APIC joins chorus against unsafe needle devices

Concerted effort’ required to protect HCWs

Needlestick prevention efforts must be focused on replacing unsafe needle device designs with new safer technology, according to guidelines released by the Washington, DC-based Association for Professionals in Infection Control and Epidemiology (APIC).1

APIC joins such organizations as the Service Employees International Union in Washington, DC, and the Charlottesville, VA-based Health care Worker Safety Center at the University of Virginia in urging hospitals to use safer needle device technology.

In addition, several federal agencies have accelerated efforts to seek ways of minimizing needlestick injuries among the nation’s health care workers in response to a congressional directive. (See Hospital Employee Health, March 1999, pp. 25-28.) For example, the Food and Drug Administration recently delivered a list of suggested sharps injury prevention device characteristics to the U.S. Occupational Safety and Health Administration. (See related story, p. 52.)

Past prevention efforts have focused on changing behaviors such as recapping needles and on improving sharps container designs but have been effective in reducing only those injuries associated with recapping or disposal. However, as many of 85% of sharps injuries could be eliminated by using safer devices for non-skin-puncturing procedures, APIC says.

Although data show injury reductions when safer devices are used, many hospitals cite higher cost as the reason for not using them. However, the recommendations point out that "the cost of postexposure testing, counseling, and treatment also must be considered when determining cost-effectiveness. . . . The use of safer medical devices may appear to increase costs, but institutions must consider the ethical, legal, and regulatory compliance implications of sharps injuries when calculating the overall financial impact."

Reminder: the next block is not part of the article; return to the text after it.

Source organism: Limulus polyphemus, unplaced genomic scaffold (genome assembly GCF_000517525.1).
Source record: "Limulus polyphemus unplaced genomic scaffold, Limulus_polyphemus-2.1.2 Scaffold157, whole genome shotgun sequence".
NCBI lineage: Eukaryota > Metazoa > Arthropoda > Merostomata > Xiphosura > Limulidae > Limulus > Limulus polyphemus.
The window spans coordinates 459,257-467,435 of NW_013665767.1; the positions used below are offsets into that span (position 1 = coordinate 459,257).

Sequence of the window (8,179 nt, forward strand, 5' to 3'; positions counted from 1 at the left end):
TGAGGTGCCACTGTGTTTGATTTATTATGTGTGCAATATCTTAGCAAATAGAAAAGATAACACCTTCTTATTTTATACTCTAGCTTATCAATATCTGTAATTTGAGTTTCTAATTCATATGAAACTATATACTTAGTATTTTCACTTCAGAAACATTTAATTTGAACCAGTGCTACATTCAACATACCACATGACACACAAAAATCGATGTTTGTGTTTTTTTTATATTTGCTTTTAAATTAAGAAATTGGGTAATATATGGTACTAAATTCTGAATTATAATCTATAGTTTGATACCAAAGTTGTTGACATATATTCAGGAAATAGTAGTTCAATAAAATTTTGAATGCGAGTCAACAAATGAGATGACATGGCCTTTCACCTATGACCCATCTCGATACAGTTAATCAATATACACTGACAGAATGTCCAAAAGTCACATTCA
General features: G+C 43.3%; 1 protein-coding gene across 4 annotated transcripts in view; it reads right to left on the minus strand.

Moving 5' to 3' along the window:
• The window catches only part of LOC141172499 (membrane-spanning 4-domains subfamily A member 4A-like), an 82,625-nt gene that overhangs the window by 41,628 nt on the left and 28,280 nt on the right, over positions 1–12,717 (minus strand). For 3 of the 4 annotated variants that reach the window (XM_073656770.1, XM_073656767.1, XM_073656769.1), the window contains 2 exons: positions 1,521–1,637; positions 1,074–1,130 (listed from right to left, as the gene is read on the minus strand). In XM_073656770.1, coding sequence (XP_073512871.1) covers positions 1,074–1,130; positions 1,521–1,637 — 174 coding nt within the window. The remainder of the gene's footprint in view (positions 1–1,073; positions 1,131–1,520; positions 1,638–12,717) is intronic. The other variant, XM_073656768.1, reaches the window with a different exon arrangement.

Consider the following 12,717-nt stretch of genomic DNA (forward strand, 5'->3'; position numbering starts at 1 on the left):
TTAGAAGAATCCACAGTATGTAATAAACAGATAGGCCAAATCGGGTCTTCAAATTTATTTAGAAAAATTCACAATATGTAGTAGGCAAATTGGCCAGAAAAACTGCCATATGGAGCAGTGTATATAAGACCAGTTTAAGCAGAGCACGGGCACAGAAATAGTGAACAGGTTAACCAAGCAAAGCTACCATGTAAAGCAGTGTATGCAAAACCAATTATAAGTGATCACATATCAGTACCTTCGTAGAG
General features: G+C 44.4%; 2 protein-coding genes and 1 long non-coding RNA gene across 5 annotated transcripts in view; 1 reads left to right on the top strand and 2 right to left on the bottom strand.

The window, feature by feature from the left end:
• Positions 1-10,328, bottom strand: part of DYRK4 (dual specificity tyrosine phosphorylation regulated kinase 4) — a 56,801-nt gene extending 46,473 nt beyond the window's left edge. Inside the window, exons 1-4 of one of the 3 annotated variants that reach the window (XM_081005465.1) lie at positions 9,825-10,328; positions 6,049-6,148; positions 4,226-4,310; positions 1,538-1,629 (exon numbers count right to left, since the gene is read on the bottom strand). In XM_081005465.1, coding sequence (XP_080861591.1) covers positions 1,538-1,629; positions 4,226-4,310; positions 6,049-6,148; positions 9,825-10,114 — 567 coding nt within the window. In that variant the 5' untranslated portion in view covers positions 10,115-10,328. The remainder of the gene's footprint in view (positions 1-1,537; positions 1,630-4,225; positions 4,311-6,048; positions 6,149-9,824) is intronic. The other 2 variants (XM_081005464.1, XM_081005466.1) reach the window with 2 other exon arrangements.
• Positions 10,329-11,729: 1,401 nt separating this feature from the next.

APIC suggests that institutions with limited funds assess injury rates associated with certain high-risk devices as a means of deciding which safer devices to purchase.

For example, many institutions have purchased needleless intravenous systems to reduce IV therapy-related sharps injuries, "but those injuries are unlikely to transmit bloodborne pathogens to health care workers because there usually is no blood involved," says Robert J. Sharbaugh, PhD, CIC, chairman of the APIC Guidelines Commit tee. "Instead, the vast majority of exposures and subsequent infections involve phlebotomy."

The guidelines advise hospitals to form multidisciplinary teams to select new products, including representatives from employee health, infection control, administration, materials management, risk management, finance, and end users. Team members should know the institution’s sharps injury epidemiology, perform a literature review, analyze product efficacy, and determine product cost-effectiveness. Staff education and clinical trials are essential for each product selected.

Replacing unsafe devices requires "a concerted effort by individual institutions, researchers, manufacturers, government agencies, and professional organizations," the guidelines state.

Specifically, APIC recommends "collaborative efforts" focusing on:

    • encouraging Food and Drug Administration safety alerts to facilitate removal of unsafe conventional devices;

    • institutional development of device-related sharps injury surveillance and risk reduction strategies;

    • urging manufacturers to standardize device design allowing for universal usage;

    • more epidemiologic studies of the effect of safety devices on risk reduction;

    • accelerating the transfer of new technology into workplaces through research funding, consortia study, professional publication of clinical evaluations, and presentations at meetings;

    • forming coalitions or joint task forces of industry, government, and health care.

    • establishing a central clearinghouse to develop device-specific criteria and eliminate unsafe products;

    • creating a national repository for device information, evaluation, and compatibility;

    • developing cost-effective strategies for implementing safer technologies.


1. APIC 1997 and 1998 Guidelines Committees. APIC position paper: Prevention of device-mediated bloodborne infections to health care workers. Am J Infect Control 1998; 26:578-80.